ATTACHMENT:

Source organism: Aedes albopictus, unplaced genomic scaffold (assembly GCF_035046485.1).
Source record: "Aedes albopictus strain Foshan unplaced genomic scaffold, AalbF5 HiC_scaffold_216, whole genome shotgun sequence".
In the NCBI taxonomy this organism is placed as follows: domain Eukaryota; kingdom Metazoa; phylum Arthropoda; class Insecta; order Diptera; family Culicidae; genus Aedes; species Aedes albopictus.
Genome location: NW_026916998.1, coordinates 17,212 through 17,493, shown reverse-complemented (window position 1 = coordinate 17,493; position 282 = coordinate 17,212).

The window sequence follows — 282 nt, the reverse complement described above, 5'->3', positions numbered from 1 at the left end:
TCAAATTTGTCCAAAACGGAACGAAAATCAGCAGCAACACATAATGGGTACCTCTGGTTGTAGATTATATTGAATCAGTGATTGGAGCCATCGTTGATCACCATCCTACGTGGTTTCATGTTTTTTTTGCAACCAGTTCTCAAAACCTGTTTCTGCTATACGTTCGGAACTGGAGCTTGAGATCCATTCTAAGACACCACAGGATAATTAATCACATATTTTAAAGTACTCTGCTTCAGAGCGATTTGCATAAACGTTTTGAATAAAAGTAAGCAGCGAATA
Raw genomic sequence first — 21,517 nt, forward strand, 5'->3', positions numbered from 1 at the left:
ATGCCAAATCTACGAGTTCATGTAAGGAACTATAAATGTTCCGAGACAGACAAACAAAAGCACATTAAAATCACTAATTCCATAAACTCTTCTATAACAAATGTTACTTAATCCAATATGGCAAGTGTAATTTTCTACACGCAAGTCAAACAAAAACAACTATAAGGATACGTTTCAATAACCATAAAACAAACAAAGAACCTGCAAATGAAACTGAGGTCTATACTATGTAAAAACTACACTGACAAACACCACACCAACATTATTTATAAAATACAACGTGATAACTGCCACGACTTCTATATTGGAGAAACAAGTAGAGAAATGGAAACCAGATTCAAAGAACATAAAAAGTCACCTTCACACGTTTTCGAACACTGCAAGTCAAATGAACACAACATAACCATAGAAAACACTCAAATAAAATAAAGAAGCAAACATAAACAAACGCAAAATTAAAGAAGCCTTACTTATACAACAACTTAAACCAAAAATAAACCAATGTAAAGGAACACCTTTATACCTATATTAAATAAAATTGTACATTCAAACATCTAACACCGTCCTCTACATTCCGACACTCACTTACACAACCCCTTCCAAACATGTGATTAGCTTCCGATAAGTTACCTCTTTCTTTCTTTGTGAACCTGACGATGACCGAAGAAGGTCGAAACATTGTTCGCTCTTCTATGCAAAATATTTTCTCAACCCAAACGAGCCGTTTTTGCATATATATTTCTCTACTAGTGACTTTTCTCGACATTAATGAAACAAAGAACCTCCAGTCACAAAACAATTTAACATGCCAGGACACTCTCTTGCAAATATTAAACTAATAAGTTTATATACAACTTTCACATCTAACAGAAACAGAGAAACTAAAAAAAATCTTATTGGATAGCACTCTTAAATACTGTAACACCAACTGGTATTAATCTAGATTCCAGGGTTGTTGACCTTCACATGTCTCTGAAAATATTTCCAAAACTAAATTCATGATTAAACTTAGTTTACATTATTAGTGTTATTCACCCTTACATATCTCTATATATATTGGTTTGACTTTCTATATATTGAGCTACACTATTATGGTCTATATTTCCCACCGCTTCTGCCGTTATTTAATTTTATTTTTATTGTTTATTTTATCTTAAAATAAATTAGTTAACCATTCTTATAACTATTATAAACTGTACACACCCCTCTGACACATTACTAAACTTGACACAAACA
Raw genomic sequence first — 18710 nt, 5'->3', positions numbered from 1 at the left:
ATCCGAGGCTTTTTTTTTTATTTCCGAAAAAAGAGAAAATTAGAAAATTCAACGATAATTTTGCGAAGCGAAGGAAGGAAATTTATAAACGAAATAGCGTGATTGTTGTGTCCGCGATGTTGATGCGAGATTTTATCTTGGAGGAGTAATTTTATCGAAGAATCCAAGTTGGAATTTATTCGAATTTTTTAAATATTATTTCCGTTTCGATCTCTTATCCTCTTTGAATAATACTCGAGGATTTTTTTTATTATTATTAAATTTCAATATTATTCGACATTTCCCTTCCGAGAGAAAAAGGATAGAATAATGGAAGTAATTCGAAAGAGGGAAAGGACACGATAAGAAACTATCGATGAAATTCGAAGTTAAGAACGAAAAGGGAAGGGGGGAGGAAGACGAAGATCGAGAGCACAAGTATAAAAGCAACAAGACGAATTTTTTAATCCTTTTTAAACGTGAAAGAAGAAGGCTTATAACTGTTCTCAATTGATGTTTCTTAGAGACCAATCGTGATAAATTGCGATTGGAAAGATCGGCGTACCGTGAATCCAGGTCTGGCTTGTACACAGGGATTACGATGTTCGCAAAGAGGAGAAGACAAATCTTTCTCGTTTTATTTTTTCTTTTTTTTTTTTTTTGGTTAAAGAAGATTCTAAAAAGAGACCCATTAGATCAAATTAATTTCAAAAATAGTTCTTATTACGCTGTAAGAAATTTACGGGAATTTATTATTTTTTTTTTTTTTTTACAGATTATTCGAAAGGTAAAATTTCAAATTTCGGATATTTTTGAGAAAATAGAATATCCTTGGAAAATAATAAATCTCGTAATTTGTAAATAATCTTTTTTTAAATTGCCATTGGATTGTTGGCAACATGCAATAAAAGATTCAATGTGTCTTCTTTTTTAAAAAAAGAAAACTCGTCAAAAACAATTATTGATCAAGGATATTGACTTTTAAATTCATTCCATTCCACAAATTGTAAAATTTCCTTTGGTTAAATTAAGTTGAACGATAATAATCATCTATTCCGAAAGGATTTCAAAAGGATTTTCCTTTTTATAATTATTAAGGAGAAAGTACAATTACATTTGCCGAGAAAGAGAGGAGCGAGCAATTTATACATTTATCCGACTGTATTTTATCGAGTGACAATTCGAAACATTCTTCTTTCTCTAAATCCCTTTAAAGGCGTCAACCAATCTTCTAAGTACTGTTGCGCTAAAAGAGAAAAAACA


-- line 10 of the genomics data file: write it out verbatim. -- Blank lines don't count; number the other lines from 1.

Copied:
ATCCGAGGCTTTTTTTTTTATTTCCGAAAAAAGAGAAAATTAGAAAATTCAACGATAATTTTGCGAAGCGAAGGAAGGAAATTTATAAACGAAATAGCGTGATTGTTGTGTCCGCGATGTTGATGCGAGATTTTATCTTGGAGGAGTAATTTTATCGAAGAATCCAAGTTGGAATTTATTCGAATTTTTTAAATATTATTTCCGTTTCGATCTCTTATCCTCTTTGAATAATACTCGAGGATTTTTTTTATTATTATTAAATTTCAATATTATTCGACATTTCCCTTCCGAGAGAAAAAGGATAGAATAATGGAAGTAATTCGAAAGAGGGAAAGGACACGATAAGAAACTATCGATGAAATTCGAAGTTAAGAACGAAAAGGGAAGGGGGGAGGAAGACGAAGATCGAGAGCACAAGTATAAAAGCAACAAGACGAATTTTTTAATCCTTTTTAAACGTGAAAGAAGAAGGCTTATAACTGTTCTCAATTGATGTTTCTTAGAGACCAATCGTGATAAATTGCGATTGGAAAGATCGGCGTACCGTGAATCCAGGTCTGGCTTGTACACAGGGATTACGATGTTCGCAAAGAGGAGAAGACAAATCTTTCTCGTTTTATTTTTTCTTTTTTTTTTTTTTTGGTTAAAGAAGATTCTAAAAAGAGACCCATTAGATCAAATTAATTTCAAAAATAGTTCTTATTACGCTGTAAGAAATTTACGGGAATTTATTATTTTTTTTTTTTTTTTACAGATTATTCGAAAGGTAAAATTTCAAATTTCGGATATTTTTGAGAAAATAGAATATCCTTGGAAAATAATAAATCTCGTAATTTGTAAATAATCTTTTTTTAAATTGCCATTGGATTGTTGGCAACATGCAATAAAAGATTCAATGTGTCTTCTTTTTTAAAAAAAGAAAACTCGTCAAAAACAATTATTGATCAAGGATATTGACTTTTAAATTCATTCCATTCCACAAATTGTAAAATTTCCTTTGGTTAAATTAAGTTGAACGATAATAATCATCTATTCCGAAAGGATTTCAAAAGGATTTTCCTTTTTATAATTATTAAGGAGAAAGTACAATTACATTTGCCGAGAAAGAGAGGAGCGAGCAATTTATACATTTATCCGACTGTATTTTATCGAGTGACAATTCGAAACATTCTTCTTTCTCTAAATCCCTTTAAAGGCGTCAACCAATCTTCTAAGTACTGTTGCGCTAAAAGAGAAAAAACA